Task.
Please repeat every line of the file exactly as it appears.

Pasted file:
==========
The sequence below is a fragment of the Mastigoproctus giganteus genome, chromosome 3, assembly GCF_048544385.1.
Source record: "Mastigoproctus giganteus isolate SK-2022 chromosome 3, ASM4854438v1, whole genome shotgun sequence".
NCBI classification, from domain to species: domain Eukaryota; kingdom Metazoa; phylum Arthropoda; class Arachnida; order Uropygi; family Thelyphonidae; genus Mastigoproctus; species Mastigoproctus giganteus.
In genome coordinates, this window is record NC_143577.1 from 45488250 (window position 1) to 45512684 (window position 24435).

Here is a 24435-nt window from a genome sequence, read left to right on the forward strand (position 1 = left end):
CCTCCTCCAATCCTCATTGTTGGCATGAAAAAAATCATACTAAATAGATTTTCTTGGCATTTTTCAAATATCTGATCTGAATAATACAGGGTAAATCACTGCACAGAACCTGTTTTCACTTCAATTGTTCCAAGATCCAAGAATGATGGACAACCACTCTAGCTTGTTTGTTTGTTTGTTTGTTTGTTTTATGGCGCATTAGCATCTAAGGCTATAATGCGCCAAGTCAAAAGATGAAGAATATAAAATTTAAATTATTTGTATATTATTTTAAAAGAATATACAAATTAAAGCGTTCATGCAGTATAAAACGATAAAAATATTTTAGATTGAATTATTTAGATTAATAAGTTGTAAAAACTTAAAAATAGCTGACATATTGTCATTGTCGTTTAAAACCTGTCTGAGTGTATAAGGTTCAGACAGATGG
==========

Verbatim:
The sequence below is a fragment of the Mastigoproctus giganteus genome, chromosome 3, assembly GCF_048544385.1.
Source record: "Mastigoproctus giganteus isolate SK-2022 chromosome 3, ASM4854438v1, whole genome shotgun sequence".
NCBI classification, from domain to species: domain Eukaryota; kingdom Metazoa; phylum Arthropoda; class Arachnida; order Uropygi; family Thelyphonidae; genus Mastigoproctus; species Mastigoproctus giganteus.
In genome coordinates, this window is record NC_143577.1 from 45488250 (window position 1) to 45512684 (window position 24435).

Here is a 24435-nt window from a genome sequence, read left to right on the forward strand (position 1 = left end):
CCTCCTCCAATCCTCATTGTTGGCATGAAAAAAATCATACTAAATAGATTTTCTTGGCATTTTTCAAATATCTGATCTGAATAATACAGGGTAAATCACTGCACAGAACCTGTTTTCACTTCAATTGTTCCAAGATCCAAGAATGATGGACAACCACTCTAGCTTGTTTGTTTGTTTGTTTGTTTGTTTTATGGCGCATTAGCATCTAAGGCTATAATGCGCCAAGTCAAAAGATGAAGAATATAAAATTTAAATTATTTGTATATTATTTTAAAAGAATATACAAATTAAAGCGTTCATGCAGTATAAAACGATAAAAATATTTTAGATTGAATTATTTAGATTAATAAGTTGTAAAAACTTAAAAATAGCTGACATATTGTCATTGTCGTTTAAAACCTGTCTGAGTGTATAAGGTTCAGACAGATGG